Wednesday, February 06, 2013

Judge gives bird-flipping defendant 30 days in jail: The rest of the story [UPDATED x1]

UPDATED 1x below.

You don't have to travel very far in South Florida to find someone like Penelope Soto. She's the 18 year-old girl who flipped-off a Miami judge this week during an appearance in bond court. The judge, Jorge Rodriguez-Chomat, gave her 30 days in jail.

South Beach is full of Penelope Sotos. As a Miami Beach cop I know has told me on more than one occasion, "If rude behavior ever becomes illegal, South Beach will be the world's largest penal colony."

Enter the Miami Herald's Morals Watchdog, columnist Fabiola Santiago.

In a column in today's paper, Fabi calls Soto a "disrespectful, dismissive brat" and "a poster child of a flaky celebrity-worshiping generation."

And Judge Rodriguez-Chomat? “Such a gentleman,” an unnamed "court insider" told Fabi.

Well, that settles that! Kind, sweet, grandfatherly, "gentleman" judge - a model of judicial restraint -  metes out justice to snotty "brat." We know it's true because Fabi said so. Case closed.

Not quite.

In Aug. 1998, the Miami Herald reported:
State Rep. Jorge Rodriguez-Chomat , R-West Dade, is betting voters will overlook his reputation for having a short fuse and a sharp tongue and return him to Tallahassee for a third term representing District 114.
In February [1998] when Florida International University professor Dario Moreno described Miami on national television as "almost the definition of a Third World Banana Republic," Rodriguez-Chomat retaliated by threatening FIU President Mitch Maidique to hurt the university when funding issues came up in Tallahassee if Maidique didn't take a stand against Moreno. Maidique refused and Rodriguez-Chomat was forced to apologize and retract his statement."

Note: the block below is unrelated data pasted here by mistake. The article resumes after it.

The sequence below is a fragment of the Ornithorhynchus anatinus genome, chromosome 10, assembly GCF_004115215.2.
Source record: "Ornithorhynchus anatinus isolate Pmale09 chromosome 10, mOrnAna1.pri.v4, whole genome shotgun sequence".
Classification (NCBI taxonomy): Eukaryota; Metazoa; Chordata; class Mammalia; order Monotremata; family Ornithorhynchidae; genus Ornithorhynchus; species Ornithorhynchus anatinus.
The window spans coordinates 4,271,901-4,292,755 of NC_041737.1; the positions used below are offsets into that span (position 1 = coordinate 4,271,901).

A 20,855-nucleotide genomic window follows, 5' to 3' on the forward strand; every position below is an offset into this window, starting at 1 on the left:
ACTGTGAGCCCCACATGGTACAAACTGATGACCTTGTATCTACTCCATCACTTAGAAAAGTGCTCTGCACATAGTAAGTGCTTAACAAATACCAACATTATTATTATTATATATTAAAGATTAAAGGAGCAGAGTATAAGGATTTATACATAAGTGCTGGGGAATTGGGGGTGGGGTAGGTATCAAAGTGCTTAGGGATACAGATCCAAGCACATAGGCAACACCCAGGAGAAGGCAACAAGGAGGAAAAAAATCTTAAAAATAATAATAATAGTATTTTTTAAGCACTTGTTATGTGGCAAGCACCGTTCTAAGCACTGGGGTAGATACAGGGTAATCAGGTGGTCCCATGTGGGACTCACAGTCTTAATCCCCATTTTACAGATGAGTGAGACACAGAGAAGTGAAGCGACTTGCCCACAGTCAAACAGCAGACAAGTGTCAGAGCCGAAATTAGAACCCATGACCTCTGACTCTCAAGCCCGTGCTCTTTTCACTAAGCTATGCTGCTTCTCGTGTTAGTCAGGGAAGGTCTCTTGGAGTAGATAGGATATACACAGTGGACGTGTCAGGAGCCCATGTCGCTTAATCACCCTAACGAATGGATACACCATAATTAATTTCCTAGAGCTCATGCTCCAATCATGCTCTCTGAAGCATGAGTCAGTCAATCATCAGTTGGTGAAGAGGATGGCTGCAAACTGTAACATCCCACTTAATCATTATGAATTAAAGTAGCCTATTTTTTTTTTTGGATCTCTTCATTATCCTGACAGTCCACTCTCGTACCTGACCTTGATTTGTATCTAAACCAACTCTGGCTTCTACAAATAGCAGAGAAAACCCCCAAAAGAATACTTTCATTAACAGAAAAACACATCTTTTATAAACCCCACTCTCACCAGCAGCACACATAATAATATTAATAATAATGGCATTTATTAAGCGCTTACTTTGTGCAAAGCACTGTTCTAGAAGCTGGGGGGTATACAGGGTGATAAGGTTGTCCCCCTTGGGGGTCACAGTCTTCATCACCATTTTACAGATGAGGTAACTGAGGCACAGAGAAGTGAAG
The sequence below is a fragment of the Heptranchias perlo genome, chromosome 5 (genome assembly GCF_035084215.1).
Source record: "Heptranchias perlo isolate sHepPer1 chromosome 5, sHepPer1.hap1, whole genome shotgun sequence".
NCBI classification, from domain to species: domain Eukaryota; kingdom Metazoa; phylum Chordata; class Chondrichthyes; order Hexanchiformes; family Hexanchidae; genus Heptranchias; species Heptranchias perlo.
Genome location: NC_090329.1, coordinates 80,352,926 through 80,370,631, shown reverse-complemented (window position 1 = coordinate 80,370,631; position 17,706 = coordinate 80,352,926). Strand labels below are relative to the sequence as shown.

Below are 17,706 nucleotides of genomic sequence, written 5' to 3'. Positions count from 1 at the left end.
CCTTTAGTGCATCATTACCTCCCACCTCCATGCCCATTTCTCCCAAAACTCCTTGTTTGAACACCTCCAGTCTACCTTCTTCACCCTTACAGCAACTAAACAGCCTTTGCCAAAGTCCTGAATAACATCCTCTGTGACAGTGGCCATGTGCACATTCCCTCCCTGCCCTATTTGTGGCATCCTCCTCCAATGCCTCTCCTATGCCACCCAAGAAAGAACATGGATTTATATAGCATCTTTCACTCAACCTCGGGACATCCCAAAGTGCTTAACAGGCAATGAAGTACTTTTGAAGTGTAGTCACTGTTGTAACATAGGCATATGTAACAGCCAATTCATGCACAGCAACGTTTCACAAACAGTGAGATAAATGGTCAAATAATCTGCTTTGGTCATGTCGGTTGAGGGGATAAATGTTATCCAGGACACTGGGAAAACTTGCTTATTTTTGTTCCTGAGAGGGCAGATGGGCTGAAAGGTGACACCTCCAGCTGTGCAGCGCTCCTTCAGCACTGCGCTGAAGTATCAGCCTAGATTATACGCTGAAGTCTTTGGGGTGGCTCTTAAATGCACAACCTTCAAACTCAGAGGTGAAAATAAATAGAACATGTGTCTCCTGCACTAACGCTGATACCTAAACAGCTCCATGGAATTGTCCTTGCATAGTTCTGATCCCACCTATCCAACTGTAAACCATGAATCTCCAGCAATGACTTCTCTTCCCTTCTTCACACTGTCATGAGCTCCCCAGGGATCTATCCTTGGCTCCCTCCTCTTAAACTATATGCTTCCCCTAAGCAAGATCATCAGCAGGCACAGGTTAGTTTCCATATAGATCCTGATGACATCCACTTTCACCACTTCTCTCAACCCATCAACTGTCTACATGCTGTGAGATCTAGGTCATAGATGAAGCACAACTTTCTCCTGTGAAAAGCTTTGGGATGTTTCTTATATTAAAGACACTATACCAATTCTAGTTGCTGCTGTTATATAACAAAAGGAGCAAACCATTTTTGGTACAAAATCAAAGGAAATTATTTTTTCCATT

In a 2010 Dade County Bar Association judicial poll, Rodriguez-Chomat "was rated unqualified by more than 46 percent of respondents," according to Jose Pagliery, then a Daily Business Review staff writer. Fabi conveniently ignored those juicy tidbits when when crafting her column.

But wait, there's more!

As is sometimes the case, the comments left by readers at the bottom of Herald stories are more informative and balanced than the stories themselves. This is one of those occasions.

Someone who calls himself "skepticinMD," left this comment after reading Fabi's column:
I saw the video and while it is clear the girl is not exactly the model of decorum, it also seems to me the judge was on a bit of a power trip. After setting her bail, he shows a lack of decorum with his dismissive "bye-bye," to which she respectfully replied in the native tongue of much of So. Florida (and evidently, both she and the judge,) "Adios" -- which is much more respectful than the judge's high and mighty "bye-bye." Sure the girl is a bit of a dope, but she also appears to be a druggie -- heavy volumes of Xanax are usually reserved for people with major panic disorders. The doses can make people excessively talkative (like she was) and irritable/impulsive -- especially upon withdrawal.

But that's still no reason for the judge being a thin-skinned bully. But there's a pattern here. When the judge was the [Florida] State Legislature, there's a famous picture of him mixing it up on the floor with another lawmaker when the judge thought the other lawmaker got personal.